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Thou timid Maid! with silence crown'd,
With downy zone of magic bound,
And raven-colour'd vest,
Ah! kindly on this drooping head
Thy mild Lethaean poppies shed,
And soothe its pains to rest.
How often have I woo'd thy charms'
How often spread these eager arms
To win thy sweet embrace
But thou, in airy chariot borne,
Eer leav'st a breast with anguish torn,
Some happier breast to trace.
From fears, which, at this lonely hour,
On villains' souls their fury pour,
Thank Heaven I am free,
And since it is no crime to pine
At stern Misfortune's mournful shrine,
Why, coyest Goddess! fleet
For once let sorrow claim thy care,
For once throw off thy distant air,
Thy balmy gifts disclose;
These eye-lids press with leaden wand,
This body, by thy pinions fann'd,
To softest dreams compose.
Richmond, July 1803.

THE APOTHEOSIS OF MISS MELLO R, Who died a short time since at Nottingham, Aged five Years, three Months, and sirteen Days. . BY WALENTINE GREEN, ESQ. “Of such is the kingdom of Heaven.”

HER doom was fix’d—nor tears nor prayers could save
The lovely victim from an early grave.
Her sister-spirits, of immortal frame,
To guide her flight to heav'nly raptures came,
To snatch her from the pangs of mortal care,
And for “another, better world” prepare.
They bade her view the paths the just have trod,
Through storms and tempests to the throne of God:



Mark, how the great, the good, obey Death's call,
How youth and age, robust and feeble, fall;
How ev'ry order of the human race,
That erst have crowded earth's extended space;
That through the lapse of bury'd ages past
Have to the king of terrors bow'd at last!
How many myriads, in th' embattled field,
Did to his mandates all their valour yield:
How many,'neath the ocean's troubled wave,
Sleep in the chambers of the liquid grave:
How dire revenge the murd’rous pogniard steeps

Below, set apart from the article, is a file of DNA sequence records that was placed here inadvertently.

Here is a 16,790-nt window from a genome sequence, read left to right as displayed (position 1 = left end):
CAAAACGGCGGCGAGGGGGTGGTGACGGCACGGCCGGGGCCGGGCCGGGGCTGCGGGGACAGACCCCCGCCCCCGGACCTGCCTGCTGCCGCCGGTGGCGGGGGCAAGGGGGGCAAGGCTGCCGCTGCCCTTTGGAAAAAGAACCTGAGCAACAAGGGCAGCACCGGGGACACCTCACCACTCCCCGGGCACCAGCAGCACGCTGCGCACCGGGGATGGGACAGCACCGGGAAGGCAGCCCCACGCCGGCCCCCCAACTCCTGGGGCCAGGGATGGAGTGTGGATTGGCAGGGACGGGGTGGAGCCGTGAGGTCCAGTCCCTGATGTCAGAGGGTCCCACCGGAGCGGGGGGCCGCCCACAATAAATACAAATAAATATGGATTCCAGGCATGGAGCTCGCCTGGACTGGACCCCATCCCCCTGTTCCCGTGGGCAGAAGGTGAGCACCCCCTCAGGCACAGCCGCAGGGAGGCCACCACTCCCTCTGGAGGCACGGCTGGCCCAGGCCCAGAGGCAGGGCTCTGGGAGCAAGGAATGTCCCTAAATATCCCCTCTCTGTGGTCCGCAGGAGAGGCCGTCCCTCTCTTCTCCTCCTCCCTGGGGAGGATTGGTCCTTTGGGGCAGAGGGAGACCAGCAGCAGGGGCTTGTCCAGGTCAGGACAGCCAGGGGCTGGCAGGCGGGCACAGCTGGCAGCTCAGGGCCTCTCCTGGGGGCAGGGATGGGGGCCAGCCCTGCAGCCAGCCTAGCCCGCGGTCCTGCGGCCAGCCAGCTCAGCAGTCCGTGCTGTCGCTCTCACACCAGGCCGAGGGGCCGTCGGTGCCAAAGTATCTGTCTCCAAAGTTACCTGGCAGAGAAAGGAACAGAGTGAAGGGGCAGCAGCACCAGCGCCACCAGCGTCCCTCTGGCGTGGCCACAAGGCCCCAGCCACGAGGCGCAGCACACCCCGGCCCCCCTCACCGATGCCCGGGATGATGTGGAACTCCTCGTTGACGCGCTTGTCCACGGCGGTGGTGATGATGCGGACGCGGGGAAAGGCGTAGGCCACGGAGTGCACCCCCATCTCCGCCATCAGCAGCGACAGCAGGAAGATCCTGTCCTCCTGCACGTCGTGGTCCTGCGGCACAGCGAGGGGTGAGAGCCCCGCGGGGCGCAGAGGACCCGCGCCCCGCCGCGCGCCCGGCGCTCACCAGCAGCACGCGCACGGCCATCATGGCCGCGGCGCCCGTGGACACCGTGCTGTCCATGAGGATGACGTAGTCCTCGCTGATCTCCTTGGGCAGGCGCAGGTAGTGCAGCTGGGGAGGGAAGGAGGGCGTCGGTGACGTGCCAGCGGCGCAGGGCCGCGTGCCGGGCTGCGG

In human gore; how widow’d sorrow weeps
O'er the lost partner of a life of love,
Of joys unequall'd but by those above;
How filial duty, with her tearful eye,
Pours o'er the parent couch th' impassion'd sigh;
How the fond lover sigh’d his soul to rest;
How jealousy had mangled beauty's breast;
How misery had pin'd her life away,
And dire disease dissolv'd the human clay;
How Merit sunk beneath Neglect's cold eye,
And Genius wither'd, studious but to die;
And how (sad spectacle 1) the guilty mind,
Struggling in vain to leave her crimes behind,
Dreading to enter on the world to come,
By Hope deserted, meets her fearful doom!
And ah! dear object of parental care!
When innocence like thine's compell'd to share
The pangs of separation from those ties
Indulgent nature to our griefs supplies,
That bid the feeling heart its tears bestow
O'er the keen agonies of kindred woe;
When griefs like these thy sufferings create,
When nothing can avert thy awful fate;
When the grim tyrant aims the fatal dart,
To pierce thy fond, thy guiltless, infant heart,
To quench the lambent lustre of thine eye,
To pale thy cheeks, and bid their roses die,
To steal the perfume of thy vital breath,
To shroud thy animated form in death,
To stop the witching music of thy tongue,
Dear to the old, transporting to the young.

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Of all belov'd, and of thy parents blest:—
Let sympathetic silence “muse the rest.”
Thus sang the min'string Angels in her ear,
Th'unnumber'd woes mortality must bear,
Ere it may reach that ever-blissful shore,
Where sorrow can assail the heart no more.
Resign'd and placid, mild, devoid of fear,
O'er others' woes she dropt the pitying tear,